At Chronicle of Higher Education, Christopher Shea profiles Patricia Churchland, author of Braintrust: What Neuroscience Tells Us About Morality (Princeton University Press), who explains “I would read contemporary ethicists and just feel very unsatisfied. It was like I couldn’t see how to tether any of it to the hard and fast. I couldn’t see how it had anything to do with evolutionary biology, which it has to do, and I couldn’t see how to attach it to the brain.” As an eliminative materialist (there really is no “you”), she is confident that evolutionary biology will help us understand morality. With what result?
The element of cultural relativism also remains somewhat mysterious in Churchland’s writings on morality. In some ways, her project dovetails with that of Sam Harris, the “New Atheist” (and neuroscience Ph.D.) who believes reason and neuroscience can replace woolly armchair philosophy and religion as guides to morality. But her defense of some practices of primitive tribes, including infanticide (in the context of scarcity) —as well the seizing of enemy women, in raids, to keep up the stock of mates— as “moral” within their own context, seems the opposite of his approach.I reminded Churchland, who has served on panels with Harris, that he likes to put academics on the spot by asking if they think such practices as the early 19th-century Hindu tradition of burning widows on their husbands’ funeral pyres was objectively wrong.
So did she think so? First, she got irritated: “I don’t know why you’re asking that.” But, yes, she finally said, she does think that practice objectively wrong. “But frankly I don’t know enough about their values, and why they have that tradition, and I’m betting that Sam doesn’t either.”
“The example I like to use,” she said, “rather than using an example from some other culture and just laughing at it, is the example from our own country, where it seems to me that the right to buy assault weapons really does not work for the well-being of most people. And I think that’s an objective matter.”
– “Rule Breaker: When it comes to morality, the philosopher Patricia Churchland refuses to stand on principle” (June 12, 2011)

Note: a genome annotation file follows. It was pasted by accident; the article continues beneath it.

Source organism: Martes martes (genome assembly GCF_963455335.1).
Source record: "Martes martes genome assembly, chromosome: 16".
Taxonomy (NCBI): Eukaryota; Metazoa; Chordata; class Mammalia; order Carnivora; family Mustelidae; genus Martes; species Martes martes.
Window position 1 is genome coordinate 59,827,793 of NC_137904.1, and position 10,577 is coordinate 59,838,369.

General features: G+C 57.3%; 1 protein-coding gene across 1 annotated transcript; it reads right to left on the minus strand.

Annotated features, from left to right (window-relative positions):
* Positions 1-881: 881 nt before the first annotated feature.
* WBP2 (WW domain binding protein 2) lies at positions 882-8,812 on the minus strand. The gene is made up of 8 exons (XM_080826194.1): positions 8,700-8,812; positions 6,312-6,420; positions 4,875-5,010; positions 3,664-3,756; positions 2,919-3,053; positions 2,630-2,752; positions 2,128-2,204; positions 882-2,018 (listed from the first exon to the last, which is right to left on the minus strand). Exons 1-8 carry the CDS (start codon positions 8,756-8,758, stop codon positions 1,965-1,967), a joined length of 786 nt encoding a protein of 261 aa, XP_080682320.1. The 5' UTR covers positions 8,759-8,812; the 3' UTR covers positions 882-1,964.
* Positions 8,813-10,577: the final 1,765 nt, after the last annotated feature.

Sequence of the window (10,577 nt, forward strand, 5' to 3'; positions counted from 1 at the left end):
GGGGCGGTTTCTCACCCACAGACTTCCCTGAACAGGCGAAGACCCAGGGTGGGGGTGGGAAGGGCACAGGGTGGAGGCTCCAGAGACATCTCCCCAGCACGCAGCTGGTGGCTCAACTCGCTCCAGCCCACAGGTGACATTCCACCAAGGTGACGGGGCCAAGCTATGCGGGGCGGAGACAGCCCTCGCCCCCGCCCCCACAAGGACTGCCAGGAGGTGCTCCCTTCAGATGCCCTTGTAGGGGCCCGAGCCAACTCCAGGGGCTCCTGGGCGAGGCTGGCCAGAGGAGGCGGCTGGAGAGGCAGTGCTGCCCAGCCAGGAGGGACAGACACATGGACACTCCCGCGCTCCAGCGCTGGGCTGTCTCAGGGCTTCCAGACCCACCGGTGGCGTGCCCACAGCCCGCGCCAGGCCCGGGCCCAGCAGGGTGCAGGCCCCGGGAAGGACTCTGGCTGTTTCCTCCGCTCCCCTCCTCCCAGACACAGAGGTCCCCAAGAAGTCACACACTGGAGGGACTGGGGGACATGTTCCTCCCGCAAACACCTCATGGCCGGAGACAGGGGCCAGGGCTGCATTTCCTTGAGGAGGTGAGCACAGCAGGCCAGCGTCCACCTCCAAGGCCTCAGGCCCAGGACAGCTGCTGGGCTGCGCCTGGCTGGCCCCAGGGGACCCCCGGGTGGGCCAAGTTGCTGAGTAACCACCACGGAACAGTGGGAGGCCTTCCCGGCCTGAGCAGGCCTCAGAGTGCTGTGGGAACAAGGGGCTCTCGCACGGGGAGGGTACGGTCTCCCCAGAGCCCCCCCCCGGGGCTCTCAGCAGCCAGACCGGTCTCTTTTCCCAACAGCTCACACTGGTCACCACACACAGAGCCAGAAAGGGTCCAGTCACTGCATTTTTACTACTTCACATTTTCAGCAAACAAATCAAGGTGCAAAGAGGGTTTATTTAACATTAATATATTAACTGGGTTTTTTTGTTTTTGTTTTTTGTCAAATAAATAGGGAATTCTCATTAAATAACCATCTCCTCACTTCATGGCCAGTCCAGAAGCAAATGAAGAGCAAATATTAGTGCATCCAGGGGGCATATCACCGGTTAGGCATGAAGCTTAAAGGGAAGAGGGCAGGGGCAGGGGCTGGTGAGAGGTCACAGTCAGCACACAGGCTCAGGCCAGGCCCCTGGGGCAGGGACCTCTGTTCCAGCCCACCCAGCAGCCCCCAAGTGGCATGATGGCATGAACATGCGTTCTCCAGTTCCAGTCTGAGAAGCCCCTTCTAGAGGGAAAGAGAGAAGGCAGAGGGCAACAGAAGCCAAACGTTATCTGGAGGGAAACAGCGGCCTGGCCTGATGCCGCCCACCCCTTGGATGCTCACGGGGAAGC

Once she admitted that widow burning was “objectively wrong,” she destroyed her case. If materialism is true, there is no objective morality. Ever. So she didn’t break a rule (which would prove she is a cool person); she made a rule up out of thin air, grounded only in genuine revulsion or current political correctness. And the right to buy assault weapons is just a convenient PC evasion. That’s not even a matter of morality. There is no moral dispute about public safety (everyone wants it for themselves), the question is one of public policy: Which package of laws performs best in a given environment?
Churchland’s moment of materialist insight, by the way, was discovering the effects of oxytocin on prairie voles. Don’t you so much want to give such people a free hand in reforming everyone’s values?
Also: A review of her book, “Morality for Neurons,” at MercatorNet.
Denyse O’Leary is co-author of The Spiritual Brain.
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One Reply to “What our moral and intellectual superiors understand morality to be”
I think that everyone should recognize that for the majority of atheists (including Harris, I’d wager), their primary reason for being atheist has nothing to do with philosophy, reason, or rational thinking. It has to do with being able to create their own moral standards. That’s it in a nutshell. It has little to nothing to do with the evidence for or against the existence of God; that’s all smoke and mirrors. As an agnostic friend of mine once told me, “I just don’t want anyone telling me what to do.” How this viewpoint affects their daily life–where each one is under some form of authority–would be interesting to document.